A letter from the Boer War

In Australia,  Anzac Day commemorates the landing at Gallipolli by Australian and New Zealand Forces on 25 April  1915. But in 1900, when people spoke about “the war” they meant the Boer War. Australia sent several contingents to South Africa to fight on the side of the British Empire against the Boer (Dutch-Afrikaaner) settlers.

The first Australian troops arrived in South Africa in December 1899. Australian horsemen were very valuable in the guerrilla or commando style warfare which became increasingly frequent in 1900. The war was tough not only on the soldiers and the Australian nurses who also went out, but also on the horses they brought with them.

On 25 April 1900 a newspaper reported a letter from an Australian soldier, Private L. Holm of the NSW Mounted Infantry. He wrote to his wife:

“We have had a very rough time of it since my last letter to you…Our company has been in two battles. In the first we had eleven of our men wounded and two missing. The next battle we were in, one of our men was killed and two shot themselves by accident, myself and also my horses had a very narrow escape. You see, one man out of four has to hold the other men’s horses while they fight. It is even worse than fighting, because the Boers try to shoot the horses as well as the men. …We are having rather a hard time of it for food, as we are allowed only three biscuits a day and sometimes a pound of meat. I and another private had permission to go shooting deer. we shot three or four, the largest weighing one hundred pounds. They made a very delicious meal. It was so nice that the officers sent up for some… I think the war will soon be over, and I for one shall not be sorry, for I am anxious to get back home again.”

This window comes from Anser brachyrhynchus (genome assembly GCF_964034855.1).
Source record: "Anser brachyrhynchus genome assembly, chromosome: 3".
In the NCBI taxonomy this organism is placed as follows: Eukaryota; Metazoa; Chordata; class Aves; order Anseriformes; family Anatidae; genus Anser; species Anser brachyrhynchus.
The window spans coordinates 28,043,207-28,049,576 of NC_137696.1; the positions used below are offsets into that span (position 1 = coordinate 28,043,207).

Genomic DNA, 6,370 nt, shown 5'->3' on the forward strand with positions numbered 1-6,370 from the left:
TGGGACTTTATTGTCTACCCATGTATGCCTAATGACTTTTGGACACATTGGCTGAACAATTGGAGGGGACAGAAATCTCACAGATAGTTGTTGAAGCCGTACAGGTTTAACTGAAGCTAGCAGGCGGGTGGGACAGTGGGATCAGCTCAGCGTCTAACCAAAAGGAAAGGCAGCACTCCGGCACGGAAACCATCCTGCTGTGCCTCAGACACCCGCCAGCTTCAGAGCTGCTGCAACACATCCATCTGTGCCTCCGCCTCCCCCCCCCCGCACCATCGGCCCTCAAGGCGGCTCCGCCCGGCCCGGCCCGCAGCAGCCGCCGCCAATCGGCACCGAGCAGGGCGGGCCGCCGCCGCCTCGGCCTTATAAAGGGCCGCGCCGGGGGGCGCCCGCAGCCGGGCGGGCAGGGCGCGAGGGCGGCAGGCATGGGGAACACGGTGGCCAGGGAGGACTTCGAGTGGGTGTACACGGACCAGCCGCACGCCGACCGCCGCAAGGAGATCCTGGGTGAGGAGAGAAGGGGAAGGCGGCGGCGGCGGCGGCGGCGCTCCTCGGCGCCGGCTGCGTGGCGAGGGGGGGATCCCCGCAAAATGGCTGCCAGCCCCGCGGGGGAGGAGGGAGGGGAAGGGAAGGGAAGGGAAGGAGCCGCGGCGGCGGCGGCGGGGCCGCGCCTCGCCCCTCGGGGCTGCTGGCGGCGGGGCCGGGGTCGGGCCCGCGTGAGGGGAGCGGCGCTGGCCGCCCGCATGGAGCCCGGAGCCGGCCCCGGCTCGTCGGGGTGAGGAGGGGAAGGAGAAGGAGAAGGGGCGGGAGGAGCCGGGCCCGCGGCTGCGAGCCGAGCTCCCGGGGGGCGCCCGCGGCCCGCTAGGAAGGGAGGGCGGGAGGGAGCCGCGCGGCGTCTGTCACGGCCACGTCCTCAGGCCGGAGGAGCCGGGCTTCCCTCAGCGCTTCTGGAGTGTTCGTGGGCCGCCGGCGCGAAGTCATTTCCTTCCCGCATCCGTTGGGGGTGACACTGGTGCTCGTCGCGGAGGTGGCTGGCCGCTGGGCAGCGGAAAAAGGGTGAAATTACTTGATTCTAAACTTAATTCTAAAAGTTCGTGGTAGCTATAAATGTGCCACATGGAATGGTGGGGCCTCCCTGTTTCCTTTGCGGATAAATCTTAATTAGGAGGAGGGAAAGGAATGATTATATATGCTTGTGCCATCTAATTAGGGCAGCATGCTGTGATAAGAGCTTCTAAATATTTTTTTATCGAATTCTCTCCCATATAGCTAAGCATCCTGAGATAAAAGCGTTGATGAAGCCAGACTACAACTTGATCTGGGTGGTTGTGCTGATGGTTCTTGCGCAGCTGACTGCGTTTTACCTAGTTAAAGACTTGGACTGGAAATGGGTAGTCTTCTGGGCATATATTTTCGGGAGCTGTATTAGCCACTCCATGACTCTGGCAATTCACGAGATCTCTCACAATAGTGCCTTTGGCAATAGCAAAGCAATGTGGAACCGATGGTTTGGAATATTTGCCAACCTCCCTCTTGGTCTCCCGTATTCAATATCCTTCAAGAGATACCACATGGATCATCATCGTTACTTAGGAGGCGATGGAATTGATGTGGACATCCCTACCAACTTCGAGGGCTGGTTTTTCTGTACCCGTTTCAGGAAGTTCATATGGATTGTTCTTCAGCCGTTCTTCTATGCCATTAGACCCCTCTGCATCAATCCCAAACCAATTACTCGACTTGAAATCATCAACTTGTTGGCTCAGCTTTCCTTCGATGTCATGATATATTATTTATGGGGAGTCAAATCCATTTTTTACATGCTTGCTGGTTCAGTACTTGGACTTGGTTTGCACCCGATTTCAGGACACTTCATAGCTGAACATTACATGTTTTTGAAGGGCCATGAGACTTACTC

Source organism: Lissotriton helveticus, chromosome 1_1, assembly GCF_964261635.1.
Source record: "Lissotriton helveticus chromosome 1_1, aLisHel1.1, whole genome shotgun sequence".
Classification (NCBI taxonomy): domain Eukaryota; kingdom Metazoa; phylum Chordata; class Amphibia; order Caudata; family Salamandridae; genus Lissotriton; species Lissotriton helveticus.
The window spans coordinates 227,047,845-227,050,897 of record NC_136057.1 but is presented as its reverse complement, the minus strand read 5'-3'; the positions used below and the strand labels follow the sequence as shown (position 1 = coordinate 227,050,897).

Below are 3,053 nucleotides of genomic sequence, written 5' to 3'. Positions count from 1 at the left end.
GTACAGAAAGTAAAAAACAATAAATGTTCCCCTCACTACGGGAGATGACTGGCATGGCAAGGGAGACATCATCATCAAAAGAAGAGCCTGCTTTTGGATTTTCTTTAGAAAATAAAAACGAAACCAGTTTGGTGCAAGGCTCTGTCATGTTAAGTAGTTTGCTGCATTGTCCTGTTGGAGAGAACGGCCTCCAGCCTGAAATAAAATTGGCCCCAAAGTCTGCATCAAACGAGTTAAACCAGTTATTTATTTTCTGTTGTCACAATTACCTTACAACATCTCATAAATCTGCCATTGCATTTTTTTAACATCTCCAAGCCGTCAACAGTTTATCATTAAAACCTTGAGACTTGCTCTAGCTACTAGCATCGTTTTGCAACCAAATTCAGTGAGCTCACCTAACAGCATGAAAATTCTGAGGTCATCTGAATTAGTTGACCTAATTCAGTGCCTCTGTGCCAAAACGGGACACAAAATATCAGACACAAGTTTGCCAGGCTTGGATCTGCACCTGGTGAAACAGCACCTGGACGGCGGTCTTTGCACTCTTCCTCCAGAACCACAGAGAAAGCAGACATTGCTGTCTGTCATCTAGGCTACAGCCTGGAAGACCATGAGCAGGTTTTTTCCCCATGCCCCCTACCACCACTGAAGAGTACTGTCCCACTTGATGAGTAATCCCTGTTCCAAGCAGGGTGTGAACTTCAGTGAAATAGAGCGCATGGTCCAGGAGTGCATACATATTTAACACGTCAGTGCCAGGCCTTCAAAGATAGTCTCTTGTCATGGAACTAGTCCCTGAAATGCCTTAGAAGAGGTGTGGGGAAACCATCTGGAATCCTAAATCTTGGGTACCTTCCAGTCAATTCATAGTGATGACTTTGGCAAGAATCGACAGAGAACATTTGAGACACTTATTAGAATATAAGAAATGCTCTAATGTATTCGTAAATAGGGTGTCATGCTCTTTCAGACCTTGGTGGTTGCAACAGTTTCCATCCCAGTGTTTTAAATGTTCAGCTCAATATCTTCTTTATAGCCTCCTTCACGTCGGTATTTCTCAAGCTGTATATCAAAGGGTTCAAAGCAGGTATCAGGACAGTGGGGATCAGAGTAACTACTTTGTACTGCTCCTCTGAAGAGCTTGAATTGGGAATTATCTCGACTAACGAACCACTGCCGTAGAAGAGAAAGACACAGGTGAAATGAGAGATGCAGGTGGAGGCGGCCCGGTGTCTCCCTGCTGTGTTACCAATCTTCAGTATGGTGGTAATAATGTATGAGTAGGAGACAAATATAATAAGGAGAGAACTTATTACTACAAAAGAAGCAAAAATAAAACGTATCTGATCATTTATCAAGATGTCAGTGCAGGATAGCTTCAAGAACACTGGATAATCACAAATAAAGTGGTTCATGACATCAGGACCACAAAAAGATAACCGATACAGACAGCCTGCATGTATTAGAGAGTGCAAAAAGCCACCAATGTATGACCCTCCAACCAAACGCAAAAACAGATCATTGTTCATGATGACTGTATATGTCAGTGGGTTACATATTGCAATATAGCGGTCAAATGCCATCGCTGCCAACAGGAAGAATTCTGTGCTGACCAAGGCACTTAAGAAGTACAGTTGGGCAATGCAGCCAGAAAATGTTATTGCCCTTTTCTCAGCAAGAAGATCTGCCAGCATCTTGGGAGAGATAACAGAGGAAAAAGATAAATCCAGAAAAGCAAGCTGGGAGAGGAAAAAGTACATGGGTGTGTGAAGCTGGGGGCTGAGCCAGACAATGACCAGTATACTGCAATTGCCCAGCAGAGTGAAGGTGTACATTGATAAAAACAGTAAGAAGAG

The Kiama Independent, 24 April 1900, p.2

However the war did not end until May 1902. More than 250 Australians died, the number who actually served in unclear but was around 15,000.



For Anzac Day – a reminder

Jeannine Baker, Australian Women War Reporters; Boer War to Vietnam, NewSouth Books, 2015, pp 1-259, ISBN 9781742234519, RRP $39.99 ‘I have never been asked to march in an Anzac Day march. Men war correspondents have marched – but I think they’ve forgotten that there were women.’ Pat Jarrett, accredited war correspondent, World War II …

via Jeannine Baker, Australian Women War Reporters — Dictionary of Sydney

Exploring the locations in Taken At Night

I was really pleased to hear  that a book group had chosen Taken At Night to read (thanks guys!). Amanda, the host, took it a step further and hosted the meeting on a beach overlooking the Quarantine Beach  and Quarantine Station which are featured in the book! That must have added an extra sense of atmosphere.

Not all groups might be so familiar with Sydney’s geography, so I thought, why not point out some of the places featured in the book. I’ve done that, with some discussion topics that book groups might find useful.

Enjoy your reading!